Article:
People who lament gridlock in Washington, and express the pious hope that Democrats and Republicans would put aside their partisan conflicts, and cooperate to help the economy recover, implicitly assume that what the economy needs is more meddling by politicians, which is what brought on economic disaster in the first place. (Skeptics can read “The Housing Boom and Bust.”)

Racism is not dead, but it is on life support — kept alive by politicians, race hustlers and people who get a sense of superiority by denouncing others as “racists.”  .  .  .  .

Those who talk as if more people going to college is automatically a Good Thing seldom show much interest in what actually goes on at college — including far less time spent by students studying than in the past, and a proliferation of courses promoting a sense of grievance, entitlement or advanced navel-gazing and breast-beating.

One of the most dangerous trends of our times is making the truth socially unacceptable, or even illegal, with “hate speech” laws.  It is supposed to be terrible, for example, to call an illegal alien an “illegal alien” or to call an Islamic terrorist an “Islamic terrorist.” When the media refer to “undocumented” workers or to violence committed by “militants,” who is kidding whom — and why?  .  .  .  .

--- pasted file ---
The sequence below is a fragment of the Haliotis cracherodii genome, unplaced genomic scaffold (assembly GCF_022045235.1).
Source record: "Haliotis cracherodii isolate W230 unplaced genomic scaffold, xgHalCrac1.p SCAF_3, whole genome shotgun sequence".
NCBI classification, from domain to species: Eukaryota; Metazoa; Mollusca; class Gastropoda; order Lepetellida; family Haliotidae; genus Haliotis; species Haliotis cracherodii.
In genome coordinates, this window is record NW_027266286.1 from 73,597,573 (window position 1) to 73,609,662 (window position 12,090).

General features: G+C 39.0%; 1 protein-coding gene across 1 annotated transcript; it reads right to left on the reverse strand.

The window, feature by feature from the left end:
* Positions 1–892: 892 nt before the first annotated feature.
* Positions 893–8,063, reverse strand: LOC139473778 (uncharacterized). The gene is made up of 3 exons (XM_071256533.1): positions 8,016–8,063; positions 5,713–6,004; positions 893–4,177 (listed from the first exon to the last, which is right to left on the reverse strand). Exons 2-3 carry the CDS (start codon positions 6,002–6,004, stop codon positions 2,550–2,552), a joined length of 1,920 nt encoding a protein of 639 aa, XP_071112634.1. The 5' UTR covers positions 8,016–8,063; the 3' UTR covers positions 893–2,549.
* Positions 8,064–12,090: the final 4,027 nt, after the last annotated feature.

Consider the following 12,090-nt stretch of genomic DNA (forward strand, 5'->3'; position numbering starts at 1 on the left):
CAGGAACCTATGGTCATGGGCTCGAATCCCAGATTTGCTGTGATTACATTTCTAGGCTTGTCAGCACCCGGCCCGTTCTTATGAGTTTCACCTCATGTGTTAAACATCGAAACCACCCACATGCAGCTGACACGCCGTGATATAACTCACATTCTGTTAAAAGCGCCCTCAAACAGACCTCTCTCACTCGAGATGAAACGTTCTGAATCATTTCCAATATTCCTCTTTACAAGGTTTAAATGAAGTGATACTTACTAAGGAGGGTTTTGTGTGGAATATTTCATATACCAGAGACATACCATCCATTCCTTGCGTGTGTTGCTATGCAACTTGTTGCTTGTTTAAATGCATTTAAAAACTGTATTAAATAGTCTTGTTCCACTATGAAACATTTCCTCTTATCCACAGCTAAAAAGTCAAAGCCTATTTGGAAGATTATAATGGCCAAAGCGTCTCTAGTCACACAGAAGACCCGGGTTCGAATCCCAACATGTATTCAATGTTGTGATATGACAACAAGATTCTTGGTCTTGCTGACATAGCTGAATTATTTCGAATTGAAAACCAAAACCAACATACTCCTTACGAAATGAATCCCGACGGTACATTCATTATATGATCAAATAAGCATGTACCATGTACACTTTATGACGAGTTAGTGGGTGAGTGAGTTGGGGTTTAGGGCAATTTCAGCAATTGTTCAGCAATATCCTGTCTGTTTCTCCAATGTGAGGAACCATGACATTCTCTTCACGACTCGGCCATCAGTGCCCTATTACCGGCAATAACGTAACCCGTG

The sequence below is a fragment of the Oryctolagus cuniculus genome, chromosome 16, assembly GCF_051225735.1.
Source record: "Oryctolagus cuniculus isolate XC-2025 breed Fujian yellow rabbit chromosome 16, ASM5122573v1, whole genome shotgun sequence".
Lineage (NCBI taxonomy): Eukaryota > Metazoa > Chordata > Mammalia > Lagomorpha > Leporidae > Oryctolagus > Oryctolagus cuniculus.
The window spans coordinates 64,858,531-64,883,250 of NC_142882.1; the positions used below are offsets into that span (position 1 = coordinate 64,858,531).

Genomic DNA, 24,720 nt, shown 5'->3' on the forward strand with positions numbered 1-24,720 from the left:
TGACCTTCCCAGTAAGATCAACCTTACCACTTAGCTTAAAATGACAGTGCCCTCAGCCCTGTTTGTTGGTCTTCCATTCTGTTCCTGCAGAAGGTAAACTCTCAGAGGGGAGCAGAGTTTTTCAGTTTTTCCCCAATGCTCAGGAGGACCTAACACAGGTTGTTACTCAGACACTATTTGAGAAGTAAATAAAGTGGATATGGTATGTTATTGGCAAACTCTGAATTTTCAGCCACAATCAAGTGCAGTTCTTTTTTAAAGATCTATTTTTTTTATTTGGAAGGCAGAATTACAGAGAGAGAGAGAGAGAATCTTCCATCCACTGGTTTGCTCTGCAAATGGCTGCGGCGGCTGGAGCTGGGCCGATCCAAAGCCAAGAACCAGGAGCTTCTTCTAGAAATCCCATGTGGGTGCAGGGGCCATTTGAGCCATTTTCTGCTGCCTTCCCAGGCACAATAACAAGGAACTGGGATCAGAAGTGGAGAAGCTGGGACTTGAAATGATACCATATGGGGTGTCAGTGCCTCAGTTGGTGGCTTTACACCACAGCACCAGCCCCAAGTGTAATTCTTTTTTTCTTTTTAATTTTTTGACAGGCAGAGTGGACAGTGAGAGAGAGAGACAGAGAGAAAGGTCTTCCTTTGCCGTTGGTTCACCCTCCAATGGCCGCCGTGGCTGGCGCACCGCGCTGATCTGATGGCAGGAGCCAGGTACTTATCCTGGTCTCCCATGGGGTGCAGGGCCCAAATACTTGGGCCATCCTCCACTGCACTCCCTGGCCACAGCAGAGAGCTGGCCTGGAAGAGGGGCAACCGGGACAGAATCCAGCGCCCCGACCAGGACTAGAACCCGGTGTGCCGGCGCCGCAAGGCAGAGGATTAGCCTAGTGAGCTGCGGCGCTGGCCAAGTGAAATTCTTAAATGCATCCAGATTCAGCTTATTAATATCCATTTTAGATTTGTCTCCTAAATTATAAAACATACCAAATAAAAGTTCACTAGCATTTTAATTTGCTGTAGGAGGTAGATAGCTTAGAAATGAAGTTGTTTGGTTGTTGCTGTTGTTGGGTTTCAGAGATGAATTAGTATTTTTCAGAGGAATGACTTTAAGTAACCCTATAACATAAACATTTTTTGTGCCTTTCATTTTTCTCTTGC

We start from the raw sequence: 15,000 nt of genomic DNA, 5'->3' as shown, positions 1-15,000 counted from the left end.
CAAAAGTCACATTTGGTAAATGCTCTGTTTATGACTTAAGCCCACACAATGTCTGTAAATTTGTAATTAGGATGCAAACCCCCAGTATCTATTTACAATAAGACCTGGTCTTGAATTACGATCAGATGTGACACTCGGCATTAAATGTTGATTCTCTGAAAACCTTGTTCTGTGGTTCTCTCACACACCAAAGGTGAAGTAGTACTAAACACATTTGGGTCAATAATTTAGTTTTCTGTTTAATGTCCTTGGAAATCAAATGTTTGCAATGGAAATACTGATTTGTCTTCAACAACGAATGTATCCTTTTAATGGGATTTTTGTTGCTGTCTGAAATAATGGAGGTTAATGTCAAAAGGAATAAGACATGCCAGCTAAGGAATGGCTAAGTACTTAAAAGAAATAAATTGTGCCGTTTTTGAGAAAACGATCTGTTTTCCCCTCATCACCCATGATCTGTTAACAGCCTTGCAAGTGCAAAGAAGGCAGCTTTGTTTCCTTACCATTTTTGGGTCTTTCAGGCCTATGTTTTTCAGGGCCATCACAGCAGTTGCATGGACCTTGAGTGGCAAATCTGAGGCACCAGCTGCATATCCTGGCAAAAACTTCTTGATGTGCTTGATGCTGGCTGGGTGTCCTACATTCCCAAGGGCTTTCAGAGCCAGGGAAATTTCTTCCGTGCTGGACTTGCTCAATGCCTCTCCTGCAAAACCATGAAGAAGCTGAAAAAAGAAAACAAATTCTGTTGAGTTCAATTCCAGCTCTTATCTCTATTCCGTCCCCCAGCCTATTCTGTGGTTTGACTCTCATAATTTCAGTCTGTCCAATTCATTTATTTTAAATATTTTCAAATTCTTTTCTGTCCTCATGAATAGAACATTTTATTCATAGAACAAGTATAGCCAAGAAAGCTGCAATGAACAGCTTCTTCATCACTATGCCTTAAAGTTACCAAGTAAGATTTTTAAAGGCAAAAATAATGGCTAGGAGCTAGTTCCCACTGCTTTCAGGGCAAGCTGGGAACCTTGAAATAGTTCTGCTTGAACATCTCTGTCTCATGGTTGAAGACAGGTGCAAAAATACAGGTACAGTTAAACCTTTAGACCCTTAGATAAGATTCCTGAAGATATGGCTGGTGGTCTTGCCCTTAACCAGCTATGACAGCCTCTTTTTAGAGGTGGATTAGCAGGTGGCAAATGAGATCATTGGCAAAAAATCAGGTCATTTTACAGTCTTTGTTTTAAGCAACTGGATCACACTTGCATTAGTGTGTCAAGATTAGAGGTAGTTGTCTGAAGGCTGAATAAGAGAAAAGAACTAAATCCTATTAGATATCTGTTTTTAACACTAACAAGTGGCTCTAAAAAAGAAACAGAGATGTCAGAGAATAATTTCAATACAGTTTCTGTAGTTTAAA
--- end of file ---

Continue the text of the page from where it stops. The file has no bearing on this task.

Franklin D. Roosevelt famously said, “We have nothing to fear but fear itself.” Then he proceeded to generate fear among businesses for years on end, with both his anti-business rhetoric and his anti-business policies. Barack Obama is repeating the same approach and getting the same results — namely, an agonizingly slow economic recovery, as investors hang on to their money, instead of risking it in a hostile political environment.  .  .  .

There seems to be something “liberating” about ignorance — especially when you don’t even know enough to realize how little you know. Thus an administration loaded with people who have never run any business is gung-ho to tell businesses what to do, as well as gung-ho to tell the medical profession what to do, lenders whom to lend to, and the military how to fight wars.

[End of excerpts] 

Anything to add?